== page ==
As more and more firms turn to the cloud to push out services across the globe, there is an increasing focus on the tools, technologies, and practices that facilitate the process. Systems must increasingly bear the weight of new customers and data integration
while also maintaining a consistent level of service. To do this effectively, it is vital that systems responsible for the service are monitored and failure mitigated through an intelligent assessment of alerts and incidents.
The prediction and detection of complex failure conditions is a lofty task for IT operations teams, but emerging DevOps-related disciplines and practices are lighting the path of progress. Two key developments are the discipline of site reliability engineering
(SRE) and the uptake of AIOps.
The responsibility of SREs
When scaling up, service providers must prioritise uptime as the reliability of the service is, of course, essential to customers. But scaling up means systems become more complex, which raises the likelihood of incidents that could bring down the service.
While one alert in production may not reveal a serious fault, a multitude of alerts across multiple systems and networks may indicate a more critical failure is imminent. Understanding this, and reacting accordingly, is a core principle of site reliability
Site reliability engineers understand that failure is likely to occur and differ from traditional IT engineers in that they come from a software development background. They possess the skills to engineer failure out of systems, rather than to simply minimise
the risk of failure through mitigating changes in production. As a result, SREs are increasingly being placed alongside or within engineering teams, with ownership of services falling to them, rather than external operations teams.
The principles of SRE are drawn from industries in which the failure of systems has critical implications, such as in aerospace. Just as aeronautical engineers build more resilient airplanes using the data from black boxes, SREs create more resilient systems
through analysing what happened before, during, and after critical incidents in production.
Minimising failure is the aim of the game. The most effective way to do this is through the intelligent correlation of alerts created by monitoring tools to determine causal relationships. This is where the implementation of AIOps is becoming increasingly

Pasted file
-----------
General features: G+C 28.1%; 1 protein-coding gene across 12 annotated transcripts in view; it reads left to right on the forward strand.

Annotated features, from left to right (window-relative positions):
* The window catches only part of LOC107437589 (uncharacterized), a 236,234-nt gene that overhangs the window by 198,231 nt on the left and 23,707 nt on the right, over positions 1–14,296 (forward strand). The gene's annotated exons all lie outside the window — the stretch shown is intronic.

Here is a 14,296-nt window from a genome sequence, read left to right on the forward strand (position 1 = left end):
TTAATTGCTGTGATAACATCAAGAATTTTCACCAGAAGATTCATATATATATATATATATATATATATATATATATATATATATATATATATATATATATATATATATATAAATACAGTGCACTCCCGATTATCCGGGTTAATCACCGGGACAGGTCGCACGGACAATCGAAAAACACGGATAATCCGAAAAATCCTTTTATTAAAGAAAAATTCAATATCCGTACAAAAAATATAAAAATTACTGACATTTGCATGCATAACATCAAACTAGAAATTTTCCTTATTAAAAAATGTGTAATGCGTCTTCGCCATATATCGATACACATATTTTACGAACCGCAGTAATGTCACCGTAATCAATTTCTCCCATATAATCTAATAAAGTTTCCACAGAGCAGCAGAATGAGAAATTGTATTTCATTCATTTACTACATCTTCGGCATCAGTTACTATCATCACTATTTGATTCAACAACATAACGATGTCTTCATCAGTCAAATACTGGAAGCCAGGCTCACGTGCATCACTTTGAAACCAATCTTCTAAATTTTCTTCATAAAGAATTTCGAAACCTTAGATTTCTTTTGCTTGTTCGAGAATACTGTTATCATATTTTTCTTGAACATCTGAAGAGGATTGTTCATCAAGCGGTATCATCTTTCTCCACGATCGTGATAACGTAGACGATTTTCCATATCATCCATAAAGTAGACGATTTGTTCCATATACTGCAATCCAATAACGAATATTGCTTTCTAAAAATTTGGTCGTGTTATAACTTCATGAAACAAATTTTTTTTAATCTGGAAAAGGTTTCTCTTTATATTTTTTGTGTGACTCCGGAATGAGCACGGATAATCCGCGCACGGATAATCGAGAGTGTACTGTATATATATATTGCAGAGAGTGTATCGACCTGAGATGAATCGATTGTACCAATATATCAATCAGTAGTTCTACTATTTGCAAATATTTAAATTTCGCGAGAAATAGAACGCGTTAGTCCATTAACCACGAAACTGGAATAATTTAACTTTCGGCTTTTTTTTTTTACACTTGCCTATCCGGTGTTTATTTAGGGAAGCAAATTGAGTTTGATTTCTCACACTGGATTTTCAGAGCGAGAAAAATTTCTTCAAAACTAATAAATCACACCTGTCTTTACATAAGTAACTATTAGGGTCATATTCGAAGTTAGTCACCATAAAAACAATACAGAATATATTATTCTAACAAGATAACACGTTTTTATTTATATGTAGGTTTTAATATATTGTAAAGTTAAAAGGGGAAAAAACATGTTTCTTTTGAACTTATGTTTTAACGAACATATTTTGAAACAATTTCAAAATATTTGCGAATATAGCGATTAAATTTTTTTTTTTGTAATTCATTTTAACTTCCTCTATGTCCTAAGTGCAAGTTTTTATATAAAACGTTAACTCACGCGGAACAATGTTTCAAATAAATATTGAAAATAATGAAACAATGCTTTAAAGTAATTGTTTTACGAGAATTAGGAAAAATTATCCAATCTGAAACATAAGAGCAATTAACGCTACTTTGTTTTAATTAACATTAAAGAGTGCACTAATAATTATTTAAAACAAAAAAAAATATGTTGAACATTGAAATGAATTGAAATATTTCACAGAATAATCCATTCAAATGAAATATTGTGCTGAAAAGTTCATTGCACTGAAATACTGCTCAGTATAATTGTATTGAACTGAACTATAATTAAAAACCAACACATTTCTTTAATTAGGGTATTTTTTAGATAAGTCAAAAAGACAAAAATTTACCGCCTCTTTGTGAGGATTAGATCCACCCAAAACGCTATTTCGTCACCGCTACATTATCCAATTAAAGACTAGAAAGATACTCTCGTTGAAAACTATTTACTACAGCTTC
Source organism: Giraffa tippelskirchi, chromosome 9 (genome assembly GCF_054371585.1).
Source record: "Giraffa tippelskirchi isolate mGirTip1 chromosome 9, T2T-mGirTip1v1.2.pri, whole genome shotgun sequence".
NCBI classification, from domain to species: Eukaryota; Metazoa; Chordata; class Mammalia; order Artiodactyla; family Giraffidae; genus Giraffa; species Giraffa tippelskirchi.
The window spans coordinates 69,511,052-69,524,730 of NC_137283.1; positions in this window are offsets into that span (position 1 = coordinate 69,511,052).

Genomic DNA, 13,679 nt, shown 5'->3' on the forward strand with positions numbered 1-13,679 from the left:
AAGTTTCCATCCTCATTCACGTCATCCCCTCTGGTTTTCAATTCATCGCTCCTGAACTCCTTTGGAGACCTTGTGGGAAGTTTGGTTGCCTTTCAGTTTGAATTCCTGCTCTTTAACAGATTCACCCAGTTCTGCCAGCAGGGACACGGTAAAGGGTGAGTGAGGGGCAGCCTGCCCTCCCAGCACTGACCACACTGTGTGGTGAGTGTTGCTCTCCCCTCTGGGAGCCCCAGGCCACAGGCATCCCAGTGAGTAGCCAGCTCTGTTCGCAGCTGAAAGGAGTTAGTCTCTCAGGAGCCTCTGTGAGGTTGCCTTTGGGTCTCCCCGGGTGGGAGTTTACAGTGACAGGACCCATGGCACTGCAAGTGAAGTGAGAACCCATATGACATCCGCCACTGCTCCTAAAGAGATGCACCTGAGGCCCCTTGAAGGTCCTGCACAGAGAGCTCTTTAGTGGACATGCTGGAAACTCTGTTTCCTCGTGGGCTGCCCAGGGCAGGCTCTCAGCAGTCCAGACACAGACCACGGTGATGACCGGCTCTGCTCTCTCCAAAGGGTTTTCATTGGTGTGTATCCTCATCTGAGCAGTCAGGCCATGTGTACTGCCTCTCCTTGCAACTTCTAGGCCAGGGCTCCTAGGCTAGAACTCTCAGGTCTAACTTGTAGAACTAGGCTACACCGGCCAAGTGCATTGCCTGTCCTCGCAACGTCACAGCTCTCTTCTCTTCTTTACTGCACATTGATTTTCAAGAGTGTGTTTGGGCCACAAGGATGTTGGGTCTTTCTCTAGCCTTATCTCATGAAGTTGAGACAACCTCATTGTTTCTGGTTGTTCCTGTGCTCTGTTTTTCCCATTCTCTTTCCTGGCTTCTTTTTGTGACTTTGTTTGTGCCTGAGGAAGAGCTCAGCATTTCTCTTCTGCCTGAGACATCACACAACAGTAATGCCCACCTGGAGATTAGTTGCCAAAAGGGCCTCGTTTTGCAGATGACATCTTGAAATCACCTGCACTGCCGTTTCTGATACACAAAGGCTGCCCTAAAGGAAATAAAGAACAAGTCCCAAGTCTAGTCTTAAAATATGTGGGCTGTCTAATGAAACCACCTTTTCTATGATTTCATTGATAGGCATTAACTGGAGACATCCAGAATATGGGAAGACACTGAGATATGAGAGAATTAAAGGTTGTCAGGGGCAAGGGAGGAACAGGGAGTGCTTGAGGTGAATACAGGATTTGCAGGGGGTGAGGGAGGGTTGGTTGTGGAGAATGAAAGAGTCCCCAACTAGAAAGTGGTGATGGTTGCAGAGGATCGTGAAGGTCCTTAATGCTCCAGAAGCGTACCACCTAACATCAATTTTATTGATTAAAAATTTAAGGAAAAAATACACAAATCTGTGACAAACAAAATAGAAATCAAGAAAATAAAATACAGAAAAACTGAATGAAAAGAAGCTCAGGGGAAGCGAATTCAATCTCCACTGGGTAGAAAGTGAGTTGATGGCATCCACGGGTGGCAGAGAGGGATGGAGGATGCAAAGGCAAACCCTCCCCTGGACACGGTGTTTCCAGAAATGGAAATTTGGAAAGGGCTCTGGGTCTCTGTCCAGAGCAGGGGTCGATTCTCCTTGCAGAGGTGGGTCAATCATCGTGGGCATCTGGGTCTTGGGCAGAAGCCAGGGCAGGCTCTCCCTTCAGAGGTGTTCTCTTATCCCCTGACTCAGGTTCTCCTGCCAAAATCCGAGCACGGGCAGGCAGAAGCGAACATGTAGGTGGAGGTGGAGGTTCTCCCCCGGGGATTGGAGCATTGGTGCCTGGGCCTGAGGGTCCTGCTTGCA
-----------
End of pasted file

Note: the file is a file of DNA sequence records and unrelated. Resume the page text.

Automate to remediate
It is the role of SREs to determine the next steps once incident data has been analysed, but as systems increase in complexity and scale, this task becomes much more difficult. To assist in this effort, AIOps tools are increasingly employed to deal with
big data; automating responses to alerts and, once algorithms mature, remediating incidents.
The less context delivered with alerts, the more time engineers will need to resolve the issue, as the manual remediation process will likely involve interaction with other teams. Traditional operations teams do not have an end-to-end understanding of applications
that are live in the production environment. This means they will likely need to sit down with members of the developer team who built the application that is the source of an alert, which of course extends the lead time of the remediation process. SREs, however,
do have this understanding, which means they can focus more on building in resilience, rather than investigating alerts.
SREs can also build in automation for simpler tasks within a system when it comes to monitoring and fault prevention. Setting alert thresholds for features, for example, is a simple way to automate responses. But to enable more advanced detections and remediations,
more advanced techniques must be utilised.
Human decisions for business outcomes
By applying data collection, data modelling and data analytics techniques, and using machine learning algorithms to establish patterns, it is possible to cut through the cacophony of alerts produced across systems and automate more complex remediations.
But algorithms are only as good as the data that feeds them. Putting in place the right telemetry tools is vital to get this data, but determining where to divert resources once alerts and incidents have been analysed is still very much a business decision.
Providing a good service means fulfilling the service-level objectives (SLOs) agreed with customers, which guarantees a set amount of uptime. While traditional operations professionals might aim for maximum uptime, SREs will be more inclined to stress a
service once an SLO has been fulfilled. In short, if a certain amount of downtime is permissible, SREs might use this quota to push change through to production at a higher velocity, risking failure to gain valuable insights.
Finding failure is a critical part of SRE, but not all failure is critical. Alerts flag issues, but the vast majority of alerts do not indicate an immediate threat to production. Alerts that relate to latency, for example, will be frequent, but this is to
be expected. Also, owing to SLOs, services are able to accommodate some latency issues. The most important thing for users is that the service is still running.
There is no perfect system. In a business context, a service that never fails would require infinite resources to monitor and maintain. SREs work towards perfection knowing that it is unattainable, but AIOps tools and practices, as well as advanced technologies
and monitoring tools, can get them close.